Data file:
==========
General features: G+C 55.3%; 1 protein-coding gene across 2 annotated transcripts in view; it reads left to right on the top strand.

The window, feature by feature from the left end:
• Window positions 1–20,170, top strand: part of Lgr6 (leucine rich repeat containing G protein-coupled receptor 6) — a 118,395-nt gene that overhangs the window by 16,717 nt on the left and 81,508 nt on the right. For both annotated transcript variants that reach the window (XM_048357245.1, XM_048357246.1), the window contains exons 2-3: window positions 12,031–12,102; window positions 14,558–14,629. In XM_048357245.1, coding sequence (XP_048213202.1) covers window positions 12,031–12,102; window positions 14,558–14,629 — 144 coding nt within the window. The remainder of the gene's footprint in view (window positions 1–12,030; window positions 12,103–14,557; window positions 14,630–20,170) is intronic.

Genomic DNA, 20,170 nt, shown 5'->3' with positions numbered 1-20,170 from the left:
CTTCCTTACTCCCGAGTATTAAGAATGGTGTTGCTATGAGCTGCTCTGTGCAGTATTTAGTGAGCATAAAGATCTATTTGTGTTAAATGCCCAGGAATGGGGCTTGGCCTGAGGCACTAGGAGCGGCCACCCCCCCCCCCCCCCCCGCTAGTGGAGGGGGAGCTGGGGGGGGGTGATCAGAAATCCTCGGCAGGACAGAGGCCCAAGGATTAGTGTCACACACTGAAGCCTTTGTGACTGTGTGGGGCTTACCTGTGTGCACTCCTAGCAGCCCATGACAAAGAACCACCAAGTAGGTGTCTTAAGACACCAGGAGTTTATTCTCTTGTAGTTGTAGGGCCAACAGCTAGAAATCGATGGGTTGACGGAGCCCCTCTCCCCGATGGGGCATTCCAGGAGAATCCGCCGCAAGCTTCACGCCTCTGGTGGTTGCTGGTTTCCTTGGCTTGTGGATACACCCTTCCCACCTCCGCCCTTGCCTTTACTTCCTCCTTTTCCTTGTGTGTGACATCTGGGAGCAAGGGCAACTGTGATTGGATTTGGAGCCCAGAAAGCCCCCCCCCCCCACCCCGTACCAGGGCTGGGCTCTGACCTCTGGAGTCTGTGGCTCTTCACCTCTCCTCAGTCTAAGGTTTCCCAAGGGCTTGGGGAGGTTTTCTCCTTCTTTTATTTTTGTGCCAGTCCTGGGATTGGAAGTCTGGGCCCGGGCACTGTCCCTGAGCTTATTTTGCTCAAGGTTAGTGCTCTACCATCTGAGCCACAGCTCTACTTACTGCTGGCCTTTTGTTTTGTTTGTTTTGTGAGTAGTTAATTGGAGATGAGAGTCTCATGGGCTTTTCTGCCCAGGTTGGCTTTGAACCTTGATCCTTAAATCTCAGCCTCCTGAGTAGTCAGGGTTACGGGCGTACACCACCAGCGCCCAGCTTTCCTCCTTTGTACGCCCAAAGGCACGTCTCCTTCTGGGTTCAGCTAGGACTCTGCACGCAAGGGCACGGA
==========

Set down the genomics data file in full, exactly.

General features: G+C 55.3%; 1 protein-coding gene across 2 annotated transcripts in view; it reads left to right on the top strand.

The window, feature by feature from the left end:
• Window positions 1–20,170, top strand: part of Lgr6 (leucine rich repeat containing G protein-coupled receptor 6) — a 118,395-nt gene that overhangs the window by 16,717 nt on the left and 81,508 nt on the right. For both annotated transcript variants that reach the window (XM_048357245.1, XM_048357246.1), the window contains exons 2-3: window positions 12,031–12,102; window positions 14,558–14,629. In XM_048357245.1, coding sequence (XP_048213202.1) covers window positions 12,031–12,102; window positions 14,558–14,629 — 144 coding nt within the window. The remainder of the gene's footprint in view (window positions 1–12,030; window positions 12,103–14,557; window positions 14,630–20,170) is intronic.

Genomic DNA, 20,170 nt, shown 5'->3' with positions numbered 1-20,170 from the left:
CTTCCTTACTCCCGAGTATTAAGAATGGTGTTGCTATGAGCTGCTCTGTGCAGTATTTAGTGAGCATAAAGATCTATTTGTGTTAAATGCCCAGGAATGGGGCTTGGCCTGAGGCACTAGGAGCGGCCACCCCCCCCCCCCCCCCCGCTAGTGGAGGGGGAGCTGGGGGGGGGTGATCAGAAATCCTCGGCAGGACAGAGGCCCAAGGATTAGTGTCACACACTGAAGCCTTTGTGACTGTGTGGGGCTTACCTGTGTGCACTCCTAGCAGCCCATGACAAAGAACCACCAAGTAGGTGTCTTAAGACACCAGGAGTTTATTCTCTTGTAGTTGTAGGGCCAACAGCTAGAAATCGATGGGTTGACGGAGCCCCTCTCCCCGATGGGGCATTCCAGGAGAATCCGCCGCAAGCTTCACGCCTCTGGTGGTTGCTGGTTTCCTTGGCTTGTGGATACACCCTTCCCACCTCCGCCCTTGCCTTTACTTCCTCCTTTTCCTTGTGTGTGACATCTGGGAGCAAGGGCAACTGTGATTGGATTTGGAGCCCAGAAAGCCCCCCCCCCCCACCCCGTACCAGGGCTGGGCTCTGACCTCTGGAGTCTGTGGCTCTTCACCTCTCCTCAGTCTAAGGTTTCCCAAGGGCTTGGGGAGGTTTTCTCCTTCTTTTATTTTTGTGCCAGTCCTGGGATTGGAAGTCTGGGCCCGGGCACTGTCCCTGAGCTTATTTTGCTCAAGGTTAGTGCTCTACCATCTGAGCCACAGCTCTACTTACTGCTGGCCTTTTGTTTTGTTTGTTTTGTGAGTAGTTAATTGGAGATGAGAGTCTCATGGGCTTTTCTGCCCAGGTTGGCTTTGAACCTTGATCCTTAAATCTCAGCCTCCTGAGTAGTCAGGGTTACGGGCGTACACCACCAGCGCCCAGCTTTCCTCCTTTGTACGCCCAAAGGCACGTCTCCTTCTGGGTTCAGCTAGGACTCTGCACGCAAGGGCACGGA